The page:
Tyler has written 80 reviews for films during 2013.

  • Detachment



    A brutally honest depiction of inner-city high-school teachers looking for answers more desperately than their students.. Where most films of this nature serve to analyze the challenges, hardships and adversity that students face, Detachment examines the difficulties teachers face in their everyday profession. Although the film does look at the problems students encounter, it's main focus is deconstruct the psychological effects/damages that teachers put themselves through. Getting no thank-you's, no appreciation, and no respect: the life of an inner-city high…

  • Runner Runner

    Runner Runner


    An instantly forgettable thriller(?) that fails to resinate whatsoever. Thankfully it was rather short.

  • Everything Must Go

    Everything Must Go


    A very refreshing role for Ferrell, who attempts to display a more serious side of himself. Not a home run hit, but a fairly enjoyable film.

  • Synecdoche, New York

    Synecdoche, New York


    1) Charlie Kaufman is the king of metafiction.
    2) Synecdoche, New York could not have been made by anyone else.
    3) It is one of the boldest, most ambitious films ever made.
    4) It is the definition of sublime.
    5) No one will ever truly, or fully, comprehend it.

  • American Hustle

    American Hustle


    "Who is the master? The Painter, or the forger?

    American Hustle is a 70's 'hunt-for-the-American-dream' dramedy that builds it's theme around an age-old Platonic concept: the truth is obscure, we only know what we think we perceive. Director David O. Russell plays with the idea that people believe what they want to believe; what they can see and what they can feel.

    Plato's (Socrates') 'Theory of the Forms' asserts that non-material abstract forms (ideas), not the material world known and…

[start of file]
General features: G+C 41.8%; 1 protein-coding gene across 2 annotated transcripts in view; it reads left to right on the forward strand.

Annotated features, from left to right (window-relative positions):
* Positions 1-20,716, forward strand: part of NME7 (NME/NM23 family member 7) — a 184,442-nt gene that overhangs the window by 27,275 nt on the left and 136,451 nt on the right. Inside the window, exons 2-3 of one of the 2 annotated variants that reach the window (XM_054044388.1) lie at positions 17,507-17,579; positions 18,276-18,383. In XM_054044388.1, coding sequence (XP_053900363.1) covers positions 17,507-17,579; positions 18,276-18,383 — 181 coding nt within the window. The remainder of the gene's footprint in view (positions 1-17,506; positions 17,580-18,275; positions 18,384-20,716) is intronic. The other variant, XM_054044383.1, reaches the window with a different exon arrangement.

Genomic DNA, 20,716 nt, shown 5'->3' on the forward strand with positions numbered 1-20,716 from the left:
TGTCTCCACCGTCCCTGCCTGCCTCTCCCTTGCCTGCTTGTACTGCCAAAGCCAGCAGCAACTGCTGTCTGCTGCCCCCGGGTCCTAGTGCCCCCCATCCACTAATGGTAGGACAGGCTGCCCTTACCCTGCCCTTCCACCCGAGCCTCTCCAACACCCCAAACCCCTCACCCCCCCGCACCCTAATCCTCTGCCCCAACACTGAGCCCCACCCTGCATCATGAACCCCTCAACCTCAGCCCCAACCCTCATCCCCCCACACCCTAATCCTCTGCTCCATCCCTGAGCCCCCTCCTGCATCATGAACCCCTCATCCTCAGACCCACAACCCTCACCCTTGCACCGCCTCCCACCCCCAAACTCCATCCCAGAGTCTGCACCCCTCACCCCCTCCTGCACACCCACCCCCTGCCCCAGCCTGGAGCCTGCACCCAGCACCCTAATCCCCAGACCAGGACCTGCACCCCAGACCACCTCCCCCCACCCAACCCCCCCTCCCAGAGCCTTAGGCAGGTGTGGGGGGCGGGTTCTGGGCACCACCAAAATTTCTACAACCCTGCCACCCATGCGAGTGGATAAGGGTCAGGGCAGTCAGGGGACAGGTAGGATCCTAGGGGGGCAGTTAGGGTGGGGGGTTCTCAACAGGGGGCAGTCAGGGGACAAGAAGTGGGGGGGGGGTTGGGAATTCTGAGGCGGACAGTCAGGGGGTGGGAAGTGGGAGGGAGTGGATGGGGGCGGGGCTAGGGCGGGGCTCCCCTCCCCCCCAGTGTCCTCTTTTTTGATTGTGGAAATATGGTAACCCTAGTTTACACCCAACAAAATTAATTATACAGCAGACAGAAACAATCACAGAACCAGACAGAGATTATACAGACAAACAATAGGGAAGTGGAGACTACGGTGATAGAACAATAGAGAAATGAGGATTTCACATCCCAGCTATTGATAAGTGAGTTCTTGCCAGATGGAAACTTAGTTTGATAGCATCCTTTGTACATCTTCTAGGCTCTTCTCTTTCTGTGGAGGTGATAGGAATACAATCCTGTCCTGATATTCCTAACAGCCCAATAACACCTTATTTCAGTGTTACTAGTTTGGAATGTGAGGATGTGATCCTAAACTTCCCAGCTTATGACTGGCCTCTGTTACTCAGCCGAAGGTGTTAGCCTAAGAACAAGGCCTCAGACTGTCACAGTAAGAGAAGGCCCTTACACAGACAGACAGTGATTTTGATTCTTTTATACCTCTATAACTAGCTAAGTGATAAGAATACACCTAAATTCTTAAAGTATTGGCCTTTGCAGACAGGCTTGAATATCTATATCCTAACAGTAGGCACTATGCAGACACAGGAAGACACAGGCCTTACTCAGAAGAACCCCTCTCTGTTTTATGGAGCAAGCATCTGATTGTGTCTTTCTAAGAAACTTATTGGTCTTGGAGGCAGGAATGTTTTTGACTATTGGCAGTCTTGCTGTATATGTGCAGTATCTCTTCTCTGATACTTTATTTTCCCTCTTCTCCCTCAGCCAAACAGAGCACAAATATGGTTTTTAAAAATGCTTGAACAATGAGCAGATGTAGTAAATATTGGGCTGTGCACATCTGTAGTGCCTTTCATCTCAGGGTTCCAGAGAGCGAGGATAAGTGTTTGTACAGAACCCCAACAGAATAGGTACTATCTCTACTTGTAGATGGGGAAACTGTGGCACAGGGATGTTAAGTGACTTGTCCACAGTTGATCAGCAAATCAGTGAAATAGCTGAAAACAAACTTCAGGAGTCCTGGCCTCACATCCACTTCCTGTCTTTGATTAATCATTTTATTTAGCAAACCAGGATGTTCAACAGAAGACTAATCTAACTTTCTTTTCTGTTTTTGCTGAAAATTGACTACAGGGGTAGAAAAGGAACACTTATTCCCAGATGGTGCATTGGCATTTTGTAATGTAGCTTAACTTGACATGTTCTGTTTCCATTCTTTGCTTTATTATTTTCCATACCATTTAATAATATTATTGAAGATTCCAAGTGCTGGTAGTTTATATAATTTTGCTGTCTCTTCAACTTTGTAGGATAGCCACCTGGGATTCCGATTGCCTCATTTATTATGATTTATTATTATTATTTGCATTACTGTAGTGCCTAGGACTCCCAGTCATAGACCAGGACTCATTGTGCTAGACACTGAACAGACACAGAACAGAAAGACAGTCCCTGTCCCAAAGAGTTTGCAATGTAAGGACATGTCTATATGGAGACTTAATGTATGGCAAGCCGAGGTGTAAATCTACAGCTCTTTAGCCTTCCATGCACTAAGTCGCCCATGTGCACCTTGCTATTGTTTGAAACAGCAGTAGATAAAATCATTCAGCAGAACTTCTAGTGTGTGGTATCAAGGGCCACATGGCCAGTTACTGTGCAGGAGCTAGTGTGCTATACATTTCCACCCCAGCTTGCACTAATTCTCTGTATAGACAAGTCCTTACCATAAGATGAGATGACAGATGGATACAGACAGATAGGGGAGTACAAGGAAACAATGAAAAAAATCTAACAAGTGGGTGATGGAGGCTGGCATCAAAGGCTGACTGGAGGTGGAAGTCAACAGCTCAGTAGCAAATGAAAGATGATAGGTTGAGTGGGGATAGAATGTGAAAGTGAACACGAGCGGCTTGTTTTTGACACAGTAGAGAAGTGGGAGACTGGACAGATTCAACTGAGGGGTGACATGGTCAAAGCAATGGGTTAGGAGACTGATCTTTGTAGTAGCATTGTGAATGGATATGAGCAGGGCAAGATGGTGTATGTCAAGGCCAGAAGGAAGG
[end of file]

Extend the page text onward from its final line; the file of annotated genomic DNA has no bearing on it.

• Anchorman 2: The Legend Continues

    Anchorman 2: The Legend Continues


    Overacted, over-improvised and overrated, the much awaited comedic sequel leaves much to be desired. Not that I didn't get a few cheap laughs, but I couldn't help but feel like they were forced. However, despite my view of Anchorman 2, the audience around me responded quite well. Additionally, the film seems to have succeeded both critically and economically, so it appears as if a sequel was justified.

    Note: To be fair, I saw this film the night after I saw…

  • The Master

    The Master


    I allowed myself plenty of time before I attempted to re-watch The Master, and I have to say, it was extremely rewarding. I feel like I'm not alone in saying that a first time viewing of this film is extremely difficult, but the second time helped me to deconstruct it's ambiguous plot, themes, and conceptualizations.

    Paul Thomas Anderson is a boss. His film is structured around Freudian psychology, and the humane attempt to repress one's natural urges, or one's 'id'.…

  • The Wolf of Wall Street

    The Wolf of Wall Street


    "If anyone is going to fuck my cousin, it's going to be me." -- Donny

    The Wolf of Wall Street is the perfect definition of a 'comedy': good things happening to bad people. Martin Scorsese not only delivers the funniest film of 2013, but an instant cult classic for the ages.

    When we consider The Wolf of Wall Street amongst Scorsese's previous 3 Hollywood releases (The Departed, Shutter Island, Hugo), one word comes to mind: diversity. He shifts from a…

  • Oldboy



    Spike Lee's Oldboy takes strides to separate itself from Park Chan-wook's original, but through his efforts to produce something fresh he fails to create a coherent film. Lee's choices are entertaining, but the result is a somewhat sloppy re-imagining that doesn't feel plausible. Park Chan-wook's version took proper time and steps to unravel itself, where Lee's film feels rushed and rather un-compelling. I was excited about the cast in place here but, with the exception of Brolin, none are overly…

  • The Hunger Games: Catching Fire

    The Hunger Games: Catching Fire


    Vastly exceeding it's predecessor in every aspect, Catching Fire gives weight to a series of which I had no intentions to care for. I felt the first installment of The Hunger Games to be painfully naive and rather underwhelming. The screenplay failed to develop characters I could identify with or at least care for. Katniss was frustratingly stubborn and Peeta may have been the biggest pussy ever to be displayed on film. How could anyone possibly cheer for a tribute…

  • 2 Guns

    2 Guns


    The charismatic performances of Washington and Wahlberg help to carry this film, but non-compelling antagonists, predictable plot twists and obnoxiously long, insignificant action sequences almost bog it down. A mildly enjoyable film though I'm glad I waited until it's DVD release.

  • Grown Ups 2

    Grown Ups 2

    I take pity on simpletons who are amused by reality television, but this is a whole new level of sympathy. Anyone who even remotely enjoys this movie needs to seek psychiatric care. Grown Ups 2 is an abomination: somehow worse than my unrealistically low expectations. How the producers of this piece of shit sleep at night is beyond me. And to those who encouraged another sequel by seeing it in theatres: give your fucking head a shake.